During the next major phase of activity, 30 enormous Oligocene-Miocene sarsen stones (shown grey on the plan) were brought to the site. They may have come from a quarry, around 40 kilometres (25 mi) north of Stonehenge on the Marlborough Downs, or they may have been collected from a "litter" of sarsens on the chalk downs, closer to hand. The stones were dressed and fashioned with mortise and tenon joints before 30 were erected as a 33 metres (108 ft) diameter circle of standing stones, with a ring of 30 lintel stones resting on top. The lintels were fitted to one another using another woodworking method, the tongue and groove joint. Each standing stone was around 4.1 metres (13 ft) high, 2.1 metres (6 ft 11 in) wide and weighed around 25 tons. Each had clearly been worked with the final visual effect in mind; the orthostats widen slightly towards the top in order that their perspective remains constant when viewed from the ground, while the lintel stones curve slightly to continue the circular appearance of the earlier monument. The inward-facing surfaces of the stones are smoother and more finely worked than the outer surfaces. The average thickness of the stones is 1.1 metres (3 ft 7 in) and the average distance between them is 1 metre (3 ft 3 in). A total of 74 stones would have been needed to complete the circle (59 stones) and the trilithon horseshoe (15 stones). Unless some of the sarsens have since been removed from the site, the ring appears to have been left incomplete. The lintel stones are each around 3.2 metres (10 ft), 1 metre (3 ft 3 in) wide and 0.8 metres (2 ft 7 in) thick. The tops of the lintels are 4.9 metres (16 ft) above the ground.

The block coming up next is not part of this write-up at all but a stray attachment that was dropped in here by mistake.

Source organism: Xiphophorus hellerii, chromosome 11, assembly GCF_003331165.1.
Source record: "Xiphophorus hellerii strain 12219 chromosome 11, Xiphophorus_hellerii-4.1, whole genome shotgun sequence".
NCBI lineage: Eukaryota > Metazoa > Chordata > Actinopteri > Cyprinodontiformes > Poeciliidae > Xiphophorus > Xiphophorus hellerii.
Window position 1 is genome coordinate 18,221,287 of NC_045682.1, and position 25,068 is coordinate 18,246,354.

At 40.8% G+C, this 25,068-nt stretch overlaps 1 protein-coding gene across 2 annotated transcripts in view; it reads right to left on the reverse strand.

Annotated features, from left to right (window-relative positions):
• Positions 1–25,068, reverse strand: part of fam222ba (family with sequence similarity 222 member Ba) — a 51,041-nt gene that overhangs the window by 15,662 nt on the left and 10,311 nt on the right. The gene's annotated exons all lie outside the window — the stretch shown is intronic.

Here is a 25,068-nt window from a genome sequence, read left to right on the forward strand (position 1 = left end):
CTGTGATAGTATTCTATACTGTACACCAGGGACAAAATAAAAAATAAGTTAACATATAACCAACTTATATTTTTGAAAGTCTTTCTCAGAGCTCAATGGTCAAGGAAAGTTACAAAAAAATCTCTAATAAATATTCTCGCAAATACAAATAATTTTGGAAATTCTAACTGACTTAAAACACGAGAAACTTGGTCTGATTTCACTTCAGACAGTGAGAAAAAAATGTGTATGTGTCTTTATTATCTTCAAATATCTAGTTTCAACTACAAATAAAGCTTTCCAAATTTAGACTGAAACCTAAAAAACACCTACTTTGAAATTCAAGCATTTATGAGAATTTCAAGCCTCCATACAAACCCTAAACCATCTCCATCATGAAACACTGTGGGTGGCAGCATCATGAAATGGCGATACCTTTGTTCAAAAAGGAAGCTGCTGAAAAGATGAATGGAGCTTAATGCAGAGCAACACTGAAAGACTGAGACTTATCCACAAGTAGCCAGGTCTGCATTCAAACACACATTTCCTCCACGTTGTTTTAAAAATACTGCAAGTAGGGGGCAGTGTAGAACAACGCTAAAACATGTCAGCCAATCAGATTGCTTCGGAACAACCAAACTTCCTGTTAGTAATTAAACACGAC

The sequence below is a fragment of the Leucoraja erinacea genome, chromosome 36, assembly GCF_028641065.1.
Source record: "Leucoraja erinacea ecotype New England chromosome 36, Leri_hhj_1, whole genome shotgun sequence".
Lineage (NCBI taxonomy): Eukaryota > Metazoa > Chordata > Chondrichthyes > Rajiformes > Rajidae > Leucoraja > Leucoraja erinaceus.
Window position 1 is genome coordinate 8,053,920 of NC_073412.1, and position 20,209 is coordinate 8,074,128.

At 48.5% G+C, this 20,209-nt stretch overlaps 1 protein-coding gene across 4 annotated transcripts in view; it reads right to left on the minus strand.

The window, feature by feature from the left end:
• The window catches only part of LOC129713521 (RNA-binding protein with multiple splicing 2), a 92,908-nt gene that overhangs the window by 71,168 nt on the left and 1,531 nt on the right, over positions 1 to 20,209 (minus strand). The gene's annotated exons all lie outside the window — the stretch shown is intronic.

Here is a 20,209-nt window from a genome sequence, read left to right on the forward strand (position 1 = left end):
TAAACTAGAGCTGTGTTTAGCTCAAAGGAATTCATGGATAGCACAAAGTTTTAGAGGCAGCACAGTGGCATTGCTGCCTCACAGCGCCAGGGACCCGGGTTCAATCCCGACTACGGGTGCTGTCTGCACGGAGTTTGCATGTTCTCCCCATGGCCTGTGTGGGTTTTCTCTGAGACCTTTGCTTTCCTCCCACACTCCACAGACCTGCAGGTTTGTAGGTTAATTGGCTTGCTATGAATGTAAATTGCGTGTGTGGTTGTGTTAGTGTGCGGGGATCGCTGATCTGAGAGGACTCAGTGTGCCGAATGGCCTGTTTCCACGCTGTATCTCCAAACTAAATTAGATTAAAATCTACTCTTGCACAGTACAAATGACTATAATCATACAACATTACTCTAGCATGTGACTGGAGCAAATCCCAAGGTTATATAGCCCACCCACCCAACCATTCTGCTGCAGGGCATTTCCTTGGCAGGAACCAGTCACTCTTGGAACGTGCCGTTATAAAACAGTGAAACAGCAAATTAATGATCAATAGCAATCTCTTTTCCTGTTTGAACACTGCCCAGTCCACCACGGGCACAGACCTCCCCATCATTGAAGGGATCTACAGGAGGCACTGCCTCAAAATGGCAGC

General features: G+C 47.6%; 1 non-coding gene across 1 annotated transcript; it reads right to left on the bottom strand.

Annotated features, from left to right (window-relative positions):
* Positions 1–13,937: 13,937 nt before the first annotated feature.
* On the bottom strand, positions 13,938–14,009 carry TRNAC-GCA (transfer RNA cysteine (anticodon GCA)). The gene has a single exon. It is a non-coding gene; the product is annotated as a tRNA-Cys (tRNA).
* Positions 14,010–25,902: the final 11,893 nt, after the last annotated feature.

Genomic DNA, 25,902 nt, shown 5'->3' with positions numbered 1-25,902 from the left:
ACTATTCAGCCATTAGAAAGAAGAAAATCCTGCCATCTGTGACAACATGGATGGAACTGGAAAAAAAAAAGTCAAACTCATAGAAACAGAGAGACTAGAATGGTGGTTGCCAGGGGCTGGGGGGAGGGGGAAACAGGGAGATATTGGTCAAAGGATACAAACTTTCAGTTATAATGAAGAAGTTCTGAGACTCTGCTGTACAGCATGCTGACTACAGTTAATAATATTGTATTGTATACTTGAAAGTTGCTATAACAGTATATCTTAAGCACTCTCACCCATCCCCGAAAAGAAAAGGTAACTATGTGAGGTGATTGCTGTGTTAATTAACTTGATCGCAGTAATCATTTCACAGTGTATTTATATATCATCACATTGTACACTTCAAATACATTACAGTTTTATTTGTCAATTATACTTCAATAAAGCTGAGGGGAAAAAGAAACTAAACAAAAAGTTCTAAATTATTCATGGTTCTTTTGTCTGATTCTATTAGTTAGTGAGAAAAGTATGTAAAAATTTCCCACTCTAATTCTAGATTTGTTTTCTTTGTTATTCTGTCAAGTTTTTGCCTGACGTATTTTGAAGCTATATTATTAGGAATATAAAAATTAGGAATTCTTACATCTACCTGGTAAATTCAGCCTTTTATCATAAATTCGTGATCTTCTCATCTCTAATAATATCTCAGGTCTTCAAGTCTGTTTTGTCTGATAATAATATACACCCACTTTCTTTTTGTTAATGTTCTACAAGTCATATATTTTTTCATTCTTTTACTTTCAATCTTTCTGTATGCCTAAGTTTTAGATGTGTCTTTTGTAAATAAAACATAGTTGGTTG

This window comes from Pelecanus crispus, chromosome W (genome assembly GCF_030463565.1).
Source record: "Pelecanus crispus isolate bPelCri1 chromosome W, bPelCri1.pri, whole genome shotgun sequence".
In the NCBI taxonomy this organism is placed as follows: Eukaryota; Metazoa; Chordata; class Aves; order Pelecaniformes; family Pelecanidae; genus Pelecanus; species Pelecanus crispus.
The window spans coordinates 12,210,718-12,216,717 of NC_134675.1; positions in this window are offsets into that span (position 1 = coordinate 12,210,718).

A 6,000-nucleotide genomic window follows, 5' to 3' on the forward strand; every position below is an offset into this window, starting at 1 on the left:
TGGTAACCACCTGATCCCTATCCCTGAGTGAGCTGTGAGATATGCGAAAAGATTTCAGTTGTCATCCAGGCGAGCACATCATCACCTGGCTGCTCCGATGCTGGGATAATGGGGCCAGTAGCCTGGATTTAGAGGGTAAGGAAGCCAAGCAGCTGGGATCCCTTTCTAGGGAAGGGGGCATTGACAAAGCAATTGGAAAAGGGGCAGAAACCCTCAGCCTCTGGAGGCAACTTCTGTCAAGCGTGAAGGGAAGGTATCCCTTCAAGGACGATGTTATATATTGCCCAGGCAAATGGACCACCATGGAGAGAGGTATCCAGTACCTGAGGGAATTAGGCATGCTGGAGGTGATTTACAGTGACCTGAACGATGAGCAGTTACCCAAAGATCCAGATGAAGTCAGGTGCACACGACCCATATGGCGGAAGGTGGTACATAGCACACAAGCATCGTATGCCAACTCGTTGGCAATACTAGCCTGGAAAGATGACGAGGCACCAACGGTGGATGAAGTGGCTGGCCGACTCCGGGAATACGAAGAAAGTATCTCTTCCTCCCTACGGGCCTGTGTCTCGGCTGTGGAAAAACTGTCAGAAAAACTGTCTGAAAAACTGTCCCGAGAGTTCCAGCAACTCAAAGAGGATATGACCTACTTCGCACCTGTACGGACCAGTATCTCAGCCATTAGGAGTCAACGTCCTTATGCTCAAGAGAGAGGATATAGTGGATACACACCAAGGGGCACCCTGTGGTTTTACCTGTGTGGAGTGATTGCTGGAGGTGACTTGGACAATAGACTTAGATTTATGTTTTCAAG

Within this circle stood five trilithons of dressed sarsen stone arranged in a horseshoe shape 13.7 metres (45 ft) across with its open end facing north east. These huge stones, ten uprights and five lintels, weigh up to 50 tons each. They were linked using complex jointing. They are arranged symmetrically. The smallest pair of trilithons were around 6 metres (20 ft) tall, the next pair a little higher and the largest, single trilithon in the south west corner would have been 7.3 metres (24 ft) tall. Only one upright from the Great Trilithon still stands, of which 6.7 metres (22 ft) is visible and a further 2.4 metres (7 ft 10 in) is below ground.